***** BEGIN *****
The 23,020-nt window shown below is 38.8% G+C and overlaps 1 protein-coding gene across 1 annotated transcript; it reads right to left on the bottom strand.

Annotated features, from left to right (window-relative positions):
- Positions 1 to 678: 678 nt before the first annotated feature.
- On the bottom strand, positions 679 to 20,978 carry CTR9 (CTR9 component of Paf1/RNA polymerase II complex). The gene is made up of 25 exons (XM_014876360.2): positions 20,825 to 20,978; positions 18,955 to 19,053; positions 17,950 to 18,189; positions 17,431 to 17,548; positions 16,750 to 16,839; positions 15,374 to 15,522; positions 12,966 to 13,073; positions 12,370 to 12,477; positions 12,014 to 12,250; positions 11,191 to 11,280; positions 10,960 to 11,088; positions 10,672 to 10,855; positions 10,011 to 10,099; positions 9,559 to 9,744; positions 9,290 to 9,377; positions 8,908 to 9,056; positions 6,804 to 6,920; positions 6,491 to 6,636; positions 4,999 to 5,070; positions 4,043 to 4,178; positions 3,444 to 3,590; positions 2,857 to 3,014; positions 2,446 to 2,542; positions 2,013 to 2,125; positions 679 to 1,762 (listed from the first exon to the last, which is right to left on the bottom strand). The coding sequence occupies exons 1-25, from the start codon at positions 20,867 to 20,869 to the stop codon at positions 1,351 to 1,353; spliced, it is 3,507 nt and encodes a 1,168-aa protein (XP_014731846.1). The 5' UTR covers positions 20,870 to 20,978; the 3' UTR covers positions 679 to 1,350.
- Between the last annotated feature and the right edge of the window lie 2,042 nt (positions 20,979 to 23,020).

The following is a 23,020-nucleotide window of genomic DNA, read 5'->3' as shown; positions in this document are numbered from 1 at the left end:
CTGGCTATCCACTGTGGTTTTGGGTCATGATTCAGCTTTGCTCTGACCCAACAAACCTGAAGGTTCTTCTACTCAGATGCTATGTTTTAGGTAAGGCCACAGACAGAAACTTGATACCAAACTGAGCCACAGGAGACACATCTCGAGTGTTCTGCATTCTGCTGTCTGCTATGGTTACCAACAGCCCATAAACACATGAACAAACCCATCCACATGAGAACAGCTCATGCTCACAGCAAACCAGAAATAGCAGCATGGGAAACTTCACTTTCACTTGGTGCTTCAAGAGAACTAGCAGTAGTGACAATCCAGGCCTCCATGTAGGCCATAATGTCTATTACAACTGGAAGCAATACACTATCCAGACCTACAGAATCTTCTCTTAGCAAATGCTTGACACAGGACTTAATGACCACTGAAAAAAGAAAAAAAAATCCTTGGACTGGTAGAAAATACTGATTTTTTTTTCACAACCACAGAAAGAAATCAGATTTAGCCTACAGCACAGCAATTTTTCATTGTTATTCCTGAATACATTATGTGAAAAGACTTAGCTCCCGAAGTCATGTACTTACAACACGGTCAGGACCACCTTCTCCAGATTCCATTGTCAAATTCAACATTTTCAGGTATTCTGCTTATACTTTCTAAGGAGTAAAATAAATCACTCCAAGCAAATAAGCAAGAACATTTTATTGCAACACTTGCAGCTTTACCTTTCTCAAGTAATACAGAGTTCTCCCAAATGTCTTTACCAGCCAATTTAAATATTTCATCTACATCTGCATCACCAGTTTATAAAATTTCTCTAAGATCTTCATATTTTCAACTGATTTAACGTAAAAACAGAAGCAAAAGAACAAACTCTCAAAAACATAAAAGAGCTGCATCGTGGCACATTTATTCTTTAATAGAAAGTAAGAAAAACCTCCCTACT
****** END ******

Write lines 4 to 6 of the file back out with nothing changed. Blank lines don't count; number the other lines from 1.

- On the bottom strand, positions 679 to 20,978 carry CTR9 (CTR9 component of Paf1/RNA polymerase II complex). The gene is made up of 25 exons (XM_014876360.2): positions 20,825 to 20,978; positions 18,955 to 19,053; positions 17,950 to 18,189; positions 17,431 to 17,548; positions 16,750 to 16,839; positions 15,374 to 15,522; positions 12,966 to 13,073; positions 12,370 to 12,477; positions 12,014 to 12,250; positions 11,191 to 11,280; positions 10,960 to 11,088; positions 10,672 to 10,855; positions 10,011 to 10,099; positions 9,559 to 9,744; positions 9,290 to 9,377; positions 8,908 to 9,056; positions 6,804 to 6,920; positions 6,491 to 6,636; positions 4,999 to 5,070; positions 4,043 to 4,178; positions 3,444 to 3,590; positions 2,857 to 3,014; positions 2,446 to 2,542; positions 2,013 to 2,125; positions 679 to 1,762 (listed from the first exon to the last, which is right to left on the bottom strand). The coding sequence occupies exons 1-25, from the start codon at positions 20,867 to 20,869 to the stop codon at positions 1,351 to 1,353; spliced, it is 3,507 nt and encodes a 1,168-aa protein (XP_014731846.1). The 5' UTR covers positions 20,870 to 20,978; the 3' UTR covers positions 679 to 1,350.
- Between the last annotated feature and the right edge of the window lie 2,042 nt (positions 20,979 to 23,020).

The following is a 23,020-nucleotide window of genomic DNA, read 5'->3' as shown; positions in this document are numbered from 1 at the left end: